Software developers on Wednesday detected and thwarted a hacker's scheme to submerge a slick backdoor in the next version of the Linux kernel, but security experts say the abortive caper proves that extremely subtle source code tampering is more than just the stuff of paranoid speculation.
The backdoor was a two-line addition to a development copy of the Linux kernel's source code, carefully crafted to look like a harmless error-checking feature added to the wait4() system call - a function that's available to any program running on the computer, and which, roughly, tells the operating system to pause execution of that program until another program has finished its work.
Under casual inspection, the code appears to check if a program calling wait4() is using a particular invalid combination of two flags, and if the user invoking it is the computer's all-powerful root account. If both conditions are true, it aborts the call.
But up close, the code doesn't actually check if the user is root at all. If it sees the flags, it grants the process root privileges, turning wait4() into an instant doorway to complete control of any machine, if the hacker knows the right combinations of flags.
That difference between what the code looks like and what it actually is - that is, between assignment and comparison - is a matter of a single equal sign in the C programming language, making it easy to overlook. If the addition had been detected in a normal code review, the backdoor could even have been mistaken for a programming error - no different from the buffer overflows that wind up in Microsoft products on a routine basis. "It's indistinguishable from an accidental bug," says security consultant Ryan Russell. "So unless you have a reason to be suspicious, and go back and find out if it was legitimately checked in, that's going to be a long trail to follow."
In all, the unknown hacker used exactly the sort of misdirection and semantic trickery that security professionals talk about over beer after a conference, while opining on how clumsy the few discovered source code backdoors have been, and how a real cyber warrior would write one.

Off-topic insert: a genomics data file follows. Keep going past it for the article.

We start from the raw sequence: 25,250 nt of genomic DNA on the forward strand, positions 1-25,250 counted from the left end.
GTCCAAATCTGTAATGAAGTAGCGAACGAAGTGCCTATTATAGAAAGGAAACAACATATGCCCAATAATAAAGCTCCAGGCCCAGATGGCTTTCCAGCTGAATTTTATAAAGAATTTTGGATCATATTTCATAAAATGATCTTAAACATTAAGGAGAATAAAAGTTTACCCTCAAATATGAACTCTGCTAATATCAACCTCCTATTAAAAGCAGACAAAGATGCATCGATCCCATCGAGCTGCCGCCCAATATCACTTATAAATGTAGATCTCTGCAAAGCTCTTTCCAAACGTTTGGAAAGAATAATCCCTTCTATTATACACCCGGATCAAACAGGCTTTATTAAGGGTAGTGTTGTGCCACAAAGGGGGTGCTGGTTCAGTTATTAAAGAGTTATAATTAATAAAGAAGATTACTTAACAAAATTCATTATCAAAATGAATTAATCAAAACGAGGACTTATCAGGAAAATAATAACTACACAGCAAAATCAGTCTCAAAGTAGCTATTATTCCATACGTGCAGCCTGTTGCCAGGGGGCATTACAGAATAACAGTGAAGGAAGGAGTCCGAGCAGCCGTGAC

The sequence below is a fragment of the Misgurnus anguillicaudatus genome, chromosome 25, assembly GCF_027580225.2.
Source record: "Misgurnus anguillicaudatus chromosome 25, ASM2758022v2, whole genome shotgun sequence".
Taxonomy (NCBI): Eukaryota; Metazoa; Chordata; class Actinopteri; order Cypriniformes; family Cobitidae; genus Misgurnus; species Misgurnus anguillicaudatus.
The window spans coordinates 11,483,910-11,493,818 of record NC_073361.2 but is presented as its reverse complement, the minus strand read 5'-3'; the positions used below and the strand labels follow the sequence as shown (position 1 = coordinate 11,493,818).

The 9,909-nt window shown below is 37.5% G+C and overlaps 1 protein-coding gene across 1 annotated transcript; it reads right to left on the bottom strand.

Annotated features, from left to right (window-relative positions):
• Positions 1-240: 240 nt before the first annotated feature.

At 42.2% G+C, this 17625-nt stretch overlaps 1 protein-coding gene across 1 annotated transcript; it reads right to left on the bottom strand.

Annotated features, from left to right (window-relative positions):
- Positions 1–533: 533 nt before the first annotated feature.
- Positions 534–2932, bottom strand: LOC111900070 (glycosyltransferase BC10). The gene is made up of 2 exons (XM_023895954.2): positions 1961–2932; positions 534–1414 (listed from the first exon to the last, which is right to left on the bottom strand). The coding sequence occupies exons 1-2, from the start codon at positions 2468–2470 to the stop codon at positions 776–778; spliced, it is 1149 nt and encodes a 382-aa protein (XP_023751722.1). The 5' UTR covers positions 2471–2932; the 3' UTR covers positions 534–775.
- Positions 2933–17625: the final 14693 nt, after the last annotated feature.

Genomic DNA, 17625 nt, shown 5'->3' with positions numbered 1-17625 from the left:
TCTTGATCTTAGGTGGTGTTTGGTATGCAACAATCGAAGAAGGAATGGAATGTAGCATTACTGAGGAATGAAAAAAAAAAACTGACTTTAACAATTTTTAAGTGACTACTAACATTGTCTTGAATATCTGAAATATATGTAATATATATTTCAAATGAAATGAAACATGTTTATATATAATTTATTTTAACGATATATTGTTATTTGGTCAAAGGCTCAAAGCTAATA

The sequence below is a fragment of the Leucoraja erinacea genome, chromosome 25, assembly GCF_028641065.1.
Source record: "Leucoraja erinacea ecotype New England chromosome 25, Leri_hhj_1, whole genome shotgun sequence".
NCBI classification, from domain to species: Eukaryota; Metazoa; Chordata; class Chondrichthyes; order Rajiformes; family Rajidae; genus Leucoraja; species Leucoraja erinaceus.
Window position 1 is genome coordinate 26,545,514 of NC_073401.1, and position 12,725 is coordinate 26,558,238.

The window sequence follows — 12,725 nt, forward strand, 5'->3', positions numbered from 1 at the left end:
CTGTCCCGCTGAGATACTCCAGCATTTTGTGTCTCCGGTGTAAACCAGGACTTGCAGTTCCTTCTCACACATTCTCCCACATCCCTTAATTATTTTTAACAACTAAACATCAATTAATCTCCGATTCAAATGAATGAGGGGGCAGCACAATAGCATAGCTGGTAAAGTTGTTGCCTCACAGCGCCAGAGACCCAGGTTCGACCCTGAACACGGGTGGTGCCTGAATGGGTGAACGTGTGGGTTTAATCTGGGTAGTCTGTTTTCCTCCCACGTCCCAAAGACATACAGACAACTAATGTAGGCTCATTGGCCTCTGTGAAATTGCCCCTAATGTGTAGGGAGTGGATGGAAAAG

"That's the kind of pub talk that you end up having," says BindView security researcher Mark 'Simple Nomad' Loveless. "If you were the NSA, how would you backdoor someone's software? You'd put in the changes subtly. Very subtly."
"Whoever did this knew what they were doing," says Larry McVoy, founder of San Francisco-based BitMover, which hosts the Linux kernel development site that was compromised. "They had to find some flags that could be passed to the system without causing an error, and yet are not normally passed together... There isn't any way that somebody could casually come in, not know about Unix, not know the Linux kernel code, and make this change. Not a chance."
However sophisticated, the hack fell apart Wednesday, when a routine file integrity check told McVoy that someone had manually changed a copy of a kernel source code file that's normally only modified by an automated process, specifically one that pulls the code from BitMover's BitKeeper software collaboration tool and repackages it for the open source CVS system still favored by some developers.
Even then, McVoy didn't initially recognize the change as a backdoor, and he announced to the Linux kernel developers list as a procedural annoyance. Other programmers soon figured out the trick, and by Thursday an investigation into how the development site was compromised was underway, headed by Linux chief Linus Torvalds, according to McVoy.
If BitMover didn't run automated integrity checks, the backdoor could have made it into the official release of version 2.6 of the kernel, and eventually into every up-to-date Linux machine on the Internet. But to get there a kernel developer using CVS would have to have used the modified file as the basis for further development, then submitted it to the main BitKeeper repository through Torvalds.
"If it had gotten out, it could have been really bad, because any Linux kernel that had this in it, anybody who had access to that machine could become root," says McVoy. But even then, he's convinced it wouldn't have lasted long. "If someone started getting root with it, some smart kid would figure out what was going on."
But Loveless says the hack is a glimpse of a more sophisticated computer underground than is normally talked about, and fuel for speculation that backdoors in software products are far more common than imagined. "We've had bad examples of [backdoors], and we've had rumors of extremely good examples," says Loveless. "This is a concrete example of a good one."